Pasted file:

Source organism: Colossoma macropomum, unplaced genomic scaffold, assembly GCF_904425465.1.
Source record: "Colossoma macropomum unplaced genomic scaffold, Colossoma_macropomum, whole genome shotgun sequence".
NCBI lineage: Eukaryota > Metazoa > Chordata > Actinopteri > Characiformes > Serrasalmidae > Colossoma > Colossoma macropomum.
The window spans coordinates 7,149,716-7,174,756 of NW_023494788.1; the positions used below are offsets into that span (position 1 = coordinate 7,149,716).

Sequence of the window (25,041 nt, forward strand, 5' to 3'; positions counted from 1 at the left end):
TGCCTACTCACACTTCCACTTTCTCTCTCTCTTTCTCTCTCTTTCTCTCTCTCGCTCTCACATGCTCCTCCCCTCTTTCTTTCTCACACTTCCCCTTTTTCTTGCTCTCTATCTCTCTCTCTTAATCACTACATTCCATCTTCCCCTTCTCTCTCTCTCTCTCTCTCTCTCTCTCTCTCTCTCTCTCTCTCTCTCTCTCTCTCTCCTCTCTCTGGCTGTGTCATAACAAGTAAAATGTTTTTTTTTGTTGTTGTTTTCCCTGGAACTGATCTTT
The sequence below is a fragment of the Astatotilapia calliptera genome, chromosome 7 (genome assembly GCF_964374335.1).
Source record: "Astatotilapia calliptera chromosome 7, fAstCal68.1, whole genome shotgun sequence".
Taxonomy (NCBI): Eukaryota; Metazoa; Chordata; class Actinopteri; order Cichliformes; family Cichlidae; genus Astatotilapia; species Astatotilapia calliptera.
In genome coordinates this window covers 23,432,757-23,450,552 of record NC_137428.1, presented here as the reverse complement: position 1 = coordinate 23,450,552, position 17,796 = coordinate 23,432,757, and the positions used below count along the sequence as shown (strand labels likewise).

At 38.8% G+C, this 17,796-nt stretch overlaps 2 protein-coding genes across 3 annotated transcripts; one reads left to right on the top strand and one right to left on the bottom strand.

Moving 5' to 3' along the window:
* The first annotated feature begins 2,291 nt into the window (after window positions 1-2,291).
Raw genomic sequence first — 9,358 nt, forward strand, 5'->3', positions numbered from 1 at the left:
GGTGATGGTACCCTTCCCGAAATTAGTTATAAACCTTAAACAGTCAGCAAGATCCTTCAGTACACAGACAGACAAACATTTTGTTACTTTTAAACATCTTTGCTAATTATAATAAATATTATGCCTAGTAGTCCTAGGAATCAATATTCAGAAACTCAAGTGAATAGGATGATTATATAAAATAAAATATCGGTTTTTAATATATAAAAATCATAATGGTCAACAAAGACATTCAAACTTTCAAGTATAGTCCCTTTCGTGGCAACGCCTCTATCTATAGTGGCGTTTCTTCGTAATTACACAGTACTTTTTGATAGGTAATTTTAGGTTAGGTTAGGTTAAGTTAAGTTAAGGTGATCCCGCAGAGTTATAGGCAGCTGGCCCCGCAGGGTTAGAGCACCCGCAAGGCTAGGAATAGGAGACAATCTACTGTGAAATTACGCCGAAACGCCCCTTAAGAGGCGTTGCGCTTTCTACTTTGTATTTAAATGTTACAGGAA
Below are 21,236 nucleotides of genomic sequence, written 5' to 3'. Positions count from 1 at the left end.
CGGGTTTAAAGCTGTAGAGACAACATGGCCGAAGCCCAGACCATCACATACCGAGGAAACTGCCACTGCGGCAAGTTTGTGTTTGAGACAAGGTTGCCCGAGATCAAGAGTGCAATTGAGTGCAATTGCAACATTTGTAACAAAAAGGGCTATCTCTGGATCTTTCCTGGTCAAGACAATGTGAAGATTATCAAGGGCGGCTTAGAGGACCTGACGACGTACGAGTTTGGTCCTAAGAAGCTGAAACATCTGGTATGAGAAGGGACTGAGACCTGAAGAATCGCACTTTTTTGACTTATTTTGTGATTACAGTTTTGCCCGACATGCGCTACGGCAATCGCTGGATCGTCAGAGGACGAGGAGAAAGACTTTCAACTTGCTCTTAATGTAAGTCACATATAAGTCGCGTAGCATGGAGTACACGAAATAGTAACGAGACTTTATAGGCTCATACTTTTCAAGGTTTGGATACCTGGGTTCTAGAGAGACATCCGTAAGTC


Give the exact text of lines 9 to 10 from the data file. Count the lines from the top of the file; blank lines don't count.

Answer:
Taxonomy (NCBI): Eukaryota; Metazoa; Chordata; class Actinopteri; order Cichliformes; family Cichlidae; genus Astatotilapia; species Astatotilapia calliptera.
In genome coordinates this window covers 23,432,757-23,450,552 of record NC_137428.1, presented here as the reverse complement: position 1 = coordinate 23,450,552, position 17,796 = coordinate 23,432,757, and the positions used below count along the sequence as shown (strand labels likewise).